Mauritius – so much more than beaches

Riambel beach, southern Mauritius
Riambel beach, southern Mauritius

Exploring Chamarel and the Black River Gorges National Park

We went to Mauritius and didn’t go to the beach!

I’m guessing not many people can say that. After all, Mauritius is a tropical island paradise in the Indian Ocean, famous for it’s golden sands and watersports.

Ok, so that might be a slight exaggeration. We did stop the car twice for about 5 minutes to take a photos of Riambel and Le Morne, but that was it. Instead we were there to explore the area of Chamarel, and the Black River Gorges National Park. Jungle beats beach any day!

It wasn’t exactly a planned trip. Hubbie and I were flying with Emirates (yeah baby!) to South Africa and as always I was curious to see if there was anywhere we could stop off on the way. Mauritius was only a ‘slight’ detour and minimal extra expense, so with visions of snorkelling and hammocks we thought what the hell and booked the tickets.

So this is what being spontaneous is all about.

It was only when I did a bit of research that I discovered Mauritius wasn’t quite the powder white sands and swaying coconut palms of the Seychelles or Maldives. I read in horror about the resorts, sun-loungers and jet skis and wondered how on earth we could salvage what was apparently a huge mistake.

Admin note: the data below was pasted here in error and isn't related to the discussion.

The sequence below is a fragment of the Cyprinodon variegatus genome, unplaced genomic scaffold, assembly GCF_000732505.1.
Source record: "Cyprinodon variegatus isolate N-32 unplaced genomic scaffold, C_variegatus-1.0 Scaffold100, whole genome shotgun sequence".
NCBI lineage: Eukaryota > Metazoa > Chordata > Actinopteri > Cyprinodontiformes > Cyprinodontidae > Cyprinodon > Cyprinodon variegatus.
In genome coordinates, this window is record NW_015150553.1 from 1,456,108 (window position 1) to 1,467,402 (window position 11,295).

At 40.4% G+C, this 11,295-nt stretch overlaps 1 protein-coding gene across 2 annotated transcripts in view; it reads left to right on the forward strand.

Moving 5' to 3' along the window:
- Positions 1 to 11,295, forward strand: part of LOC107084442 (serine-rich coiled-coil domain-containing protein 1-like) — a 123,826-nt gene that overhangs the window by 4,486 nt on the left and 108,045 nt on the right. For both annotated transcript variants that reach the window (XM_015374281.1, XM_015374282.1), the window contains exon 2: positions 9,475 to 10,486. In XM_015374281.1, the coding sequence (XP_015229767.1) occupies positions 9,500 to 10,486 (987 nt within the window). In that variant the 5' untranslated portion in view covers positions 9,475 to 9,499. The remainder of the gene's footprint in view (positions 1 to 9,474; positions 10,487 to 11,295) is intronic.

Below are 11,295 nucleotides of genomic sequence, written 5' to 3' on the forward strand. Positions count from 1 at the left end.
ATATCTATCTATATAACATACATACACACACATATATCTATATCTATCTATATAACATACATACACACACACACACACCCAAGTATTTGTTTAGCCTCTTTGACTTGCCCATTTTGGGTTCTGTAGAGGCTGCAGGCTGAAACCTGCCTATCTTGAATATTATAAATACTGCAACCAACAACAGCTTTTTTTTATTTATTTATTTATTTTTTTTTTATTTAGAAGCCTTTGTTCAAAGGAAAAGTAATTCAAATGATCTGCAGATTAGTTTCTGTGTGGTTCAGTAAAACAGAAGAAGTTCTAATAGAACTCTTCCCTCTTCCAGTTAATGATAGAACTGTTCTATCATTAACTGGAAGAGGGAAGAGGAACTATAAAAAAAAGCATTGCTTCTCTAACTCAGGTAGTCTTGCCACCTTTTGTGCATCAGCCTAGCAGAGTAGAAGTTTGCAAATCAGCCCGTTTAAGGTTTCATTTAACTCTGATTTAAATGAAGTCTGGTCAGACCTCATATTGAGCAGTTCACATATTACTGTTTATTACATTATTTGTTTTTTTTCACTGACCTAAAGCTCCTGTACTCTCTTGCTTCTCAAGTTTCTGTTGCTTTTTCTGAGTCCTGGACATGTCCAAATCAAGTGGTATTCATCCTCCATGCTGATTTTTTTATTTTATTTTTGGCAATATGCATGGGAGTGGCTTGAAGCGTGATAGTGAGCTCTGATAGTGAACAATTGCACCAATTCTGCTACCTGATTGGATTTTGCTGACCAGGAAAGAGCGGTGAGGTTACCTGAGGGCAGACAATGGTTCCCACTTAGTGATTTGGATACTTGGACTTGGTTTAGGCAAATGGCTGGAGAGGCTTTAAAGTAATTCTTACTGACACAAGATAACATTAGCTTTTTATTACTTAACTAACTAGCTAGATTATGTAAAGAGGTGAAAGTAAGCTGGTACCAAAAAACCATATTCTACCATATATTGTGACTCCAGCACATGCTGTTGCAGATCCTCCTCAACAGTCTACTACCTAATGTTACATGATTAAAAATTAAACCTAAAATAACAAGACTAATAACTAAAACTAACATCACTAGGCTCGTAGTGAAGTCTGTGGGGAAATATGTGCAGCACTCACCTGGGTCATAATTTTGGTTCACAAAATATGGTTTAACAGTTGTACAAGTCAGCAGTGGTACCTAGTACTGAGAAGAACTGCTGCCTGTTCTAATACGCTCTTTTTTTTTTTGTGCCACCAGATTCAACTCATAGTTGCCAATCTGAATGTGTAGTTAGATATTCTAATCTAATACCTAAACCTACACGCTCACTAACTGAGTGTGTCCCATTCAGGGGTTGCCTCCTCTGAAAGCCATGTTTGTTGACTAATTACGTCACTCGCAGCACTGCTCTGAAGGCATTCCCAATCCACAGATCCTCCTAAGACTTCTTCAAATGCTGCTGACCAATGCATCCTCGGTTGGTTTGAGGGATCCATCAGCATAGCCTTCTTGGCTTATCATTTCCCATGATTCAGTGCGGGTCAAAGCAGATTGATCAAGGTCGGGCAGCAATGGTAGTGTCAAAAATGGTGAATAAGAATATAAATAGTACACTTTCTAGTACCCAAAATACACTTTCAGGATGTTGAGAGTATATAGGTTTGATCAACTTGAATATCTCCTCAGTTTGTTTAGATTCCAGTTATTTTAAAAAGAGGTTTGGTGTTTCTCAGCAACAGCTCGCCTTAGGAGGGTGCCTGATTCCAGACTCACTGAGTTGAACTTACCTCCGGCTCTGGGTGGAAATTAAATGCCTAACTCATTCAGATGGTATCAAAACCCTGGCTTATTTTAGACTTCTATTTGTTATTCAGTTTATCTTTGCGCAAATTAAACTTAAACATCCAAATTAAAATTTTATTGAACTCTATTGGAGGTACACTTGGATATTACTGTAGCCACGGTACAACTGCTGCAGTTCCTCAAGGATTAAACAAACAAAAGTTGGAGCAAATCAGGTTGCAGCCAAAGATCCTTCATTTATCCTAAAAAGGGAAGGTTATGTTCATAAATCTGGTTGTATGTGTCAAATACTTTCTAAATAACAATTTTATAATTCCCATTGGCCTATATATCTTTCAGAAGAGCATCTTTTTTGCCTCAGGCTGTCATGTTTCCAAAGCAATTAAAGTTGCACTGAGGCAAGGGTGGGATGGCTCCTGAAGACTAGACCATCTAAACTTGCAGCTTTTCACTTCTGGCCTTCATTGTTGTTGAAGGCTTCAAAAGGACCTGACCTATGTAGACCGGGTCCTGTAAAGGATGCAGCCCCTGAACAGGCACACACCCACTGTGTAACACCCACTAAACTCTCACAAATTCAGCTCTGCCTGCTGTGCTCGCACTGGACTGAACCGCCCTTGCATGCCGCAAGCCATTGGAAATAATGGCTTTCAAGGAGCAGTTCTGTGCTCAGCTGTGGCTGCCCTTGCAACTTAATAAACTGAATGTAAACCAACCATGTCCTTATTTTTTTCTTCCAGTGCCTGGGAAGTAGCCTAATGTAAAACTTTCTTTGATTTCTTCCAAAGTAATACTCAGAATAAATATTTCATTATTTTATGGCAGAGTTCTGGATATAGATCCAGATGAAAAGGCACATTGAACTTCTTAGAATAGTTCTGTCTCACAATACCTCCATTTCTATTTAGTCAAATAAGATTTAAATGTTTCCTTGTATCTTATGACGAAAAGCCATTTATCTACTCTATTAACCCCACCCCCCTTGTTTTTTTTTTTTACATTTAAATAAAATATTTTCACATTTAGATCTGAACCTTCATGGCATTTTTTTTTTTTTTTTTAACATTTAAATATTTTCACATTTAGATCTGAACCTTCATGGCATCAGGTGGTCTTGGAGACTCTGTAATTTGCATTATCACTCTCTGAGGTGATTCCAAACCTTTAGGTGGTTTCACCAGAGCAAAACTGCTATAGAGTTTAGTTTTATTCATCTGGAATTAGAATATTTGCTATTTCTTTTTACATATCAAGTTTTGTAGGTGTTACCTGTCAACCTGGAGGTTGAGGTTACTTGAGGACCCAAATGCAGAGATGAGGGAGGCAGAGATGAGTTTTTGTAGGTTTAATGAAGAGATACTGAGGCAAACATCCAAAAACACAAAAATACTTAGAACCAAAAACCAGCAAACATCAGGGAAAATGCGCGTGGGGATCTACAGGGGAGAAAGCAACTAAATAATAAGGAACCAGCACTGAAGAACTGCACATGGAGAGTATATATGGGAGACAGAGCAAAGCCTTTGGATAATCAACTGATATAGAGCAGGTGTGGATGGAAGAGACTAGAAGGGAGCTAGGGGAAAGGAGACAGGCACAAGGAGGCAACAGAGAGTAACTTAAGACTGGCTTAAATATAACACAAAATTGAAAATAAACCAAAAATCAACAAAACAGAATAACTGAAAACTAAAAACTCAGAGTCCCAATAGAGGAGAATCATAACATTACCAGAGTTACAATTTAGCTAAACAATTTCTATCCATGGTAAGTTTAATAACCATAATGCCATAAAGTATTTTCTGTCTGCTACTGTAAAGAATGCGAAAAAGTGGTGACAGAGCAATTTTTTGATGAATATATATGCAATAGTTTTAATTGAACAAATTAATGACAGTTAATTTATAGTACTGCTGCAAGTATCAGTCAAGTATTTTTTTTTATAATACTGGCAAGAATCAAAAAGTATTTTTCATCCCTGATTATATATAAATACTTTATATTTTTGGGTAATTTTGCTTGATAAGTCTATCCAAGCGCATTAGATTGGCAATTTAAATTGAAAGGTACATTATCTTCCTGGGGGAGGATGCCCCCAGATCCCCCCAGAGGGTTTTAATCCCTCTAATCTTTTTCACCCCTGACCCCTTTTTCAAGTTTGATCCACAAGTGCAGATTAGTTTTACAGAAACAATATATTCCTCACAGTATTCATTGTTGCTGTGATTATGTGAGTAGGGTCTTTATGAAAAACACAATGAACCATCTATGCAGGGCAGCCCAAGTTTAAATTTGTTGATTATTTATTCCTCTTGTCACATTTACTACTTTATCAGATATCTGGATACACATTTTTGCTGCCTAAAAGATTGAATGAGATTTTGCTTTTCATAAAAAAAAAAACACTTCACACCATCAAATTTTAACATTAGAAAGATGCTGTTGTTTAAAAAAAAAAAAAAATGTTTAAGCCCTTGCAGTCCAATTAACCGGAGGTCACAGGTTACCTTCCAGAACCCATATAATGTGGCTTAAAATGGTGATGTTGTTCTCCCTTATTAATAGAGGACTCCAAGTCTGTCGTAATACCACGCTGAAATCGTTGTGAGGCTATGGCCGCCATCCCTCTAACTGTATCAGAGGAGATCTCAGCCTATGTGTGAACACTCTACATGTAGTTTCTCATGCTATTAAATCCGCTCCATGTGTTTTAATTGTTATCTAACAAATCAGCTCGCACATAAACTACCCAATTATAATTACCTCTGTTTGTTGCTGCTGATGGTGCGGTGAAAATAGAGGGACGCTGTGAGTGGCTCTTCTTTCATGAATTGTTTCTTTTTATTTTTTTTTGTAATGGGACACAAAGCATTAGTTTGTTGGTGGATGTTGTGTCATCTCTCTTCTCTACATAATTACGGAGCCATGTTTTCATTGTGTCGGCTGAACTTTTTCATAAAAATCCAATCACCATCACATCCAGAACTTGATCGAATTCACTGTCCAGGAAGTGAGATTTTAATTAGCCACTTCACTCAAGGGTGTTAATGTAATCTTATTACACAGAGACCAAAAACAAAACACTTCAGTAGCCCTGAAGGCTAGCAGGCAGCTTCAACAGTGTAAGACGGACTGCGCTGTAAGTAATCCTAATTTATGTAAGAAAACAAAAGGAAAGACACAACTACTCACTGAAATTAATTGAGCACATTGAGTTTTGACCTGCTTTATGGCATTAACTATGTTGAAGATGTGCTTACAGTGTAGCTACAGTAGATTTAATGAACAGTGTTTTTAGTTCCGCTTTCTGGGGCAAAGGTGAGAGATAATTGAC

Then I spotted a photograph of the Chamarel Waterfall and breathed a sigh of relief.

Chamarel Waterfall, Mauritius

Jungle dreaminess at Chamarel Waterfall

This, I could cope with!

The south west of Mauritius is all about impenetrable jungle, roaring waterfalls, plunging cliffs and bottomless gorges, and is understandably the wettest part of the island. Who goes to tropical islands for sun anyway? Whilst the package tourists are frolicking away over in the warm waters of the north and east, the coast here is lined with fishing villages rather than resorts as the sea currents are unpredictable and dangerous. No-one swims here, but it’s a grown-up playground for competent kite surfers.

Riambel beach, southern Mauritius

The roaring current rushes by just a few feet from Riambel beach in southern Mauritius

Chamarel and Black River Gorges National Park

Famous for it’s waterfalls, hikes and panoramic views, at over 6,700 hectares the Black River Gorges is the largest national park on the island. The area is probably reminiscent of how Mauritius used to look before the settlers arrived and began clearing the jungle. Located inland in the central highlands area, it is cooler than the rest of Mauritius, but no less exotic. The rare forest is home to more than 300 species of endemic flowering plants as well as 9 bird species found only in Mauritius. They even have flying foxes!

The verdant foliage carpeting almost every square inch of this area feels as ancient as the island itself, giving it a slightly mysterious Jurassic World ambience. If you’re looking for immersion in nature, then this is it!

Black River Gorges National Park, Mauritius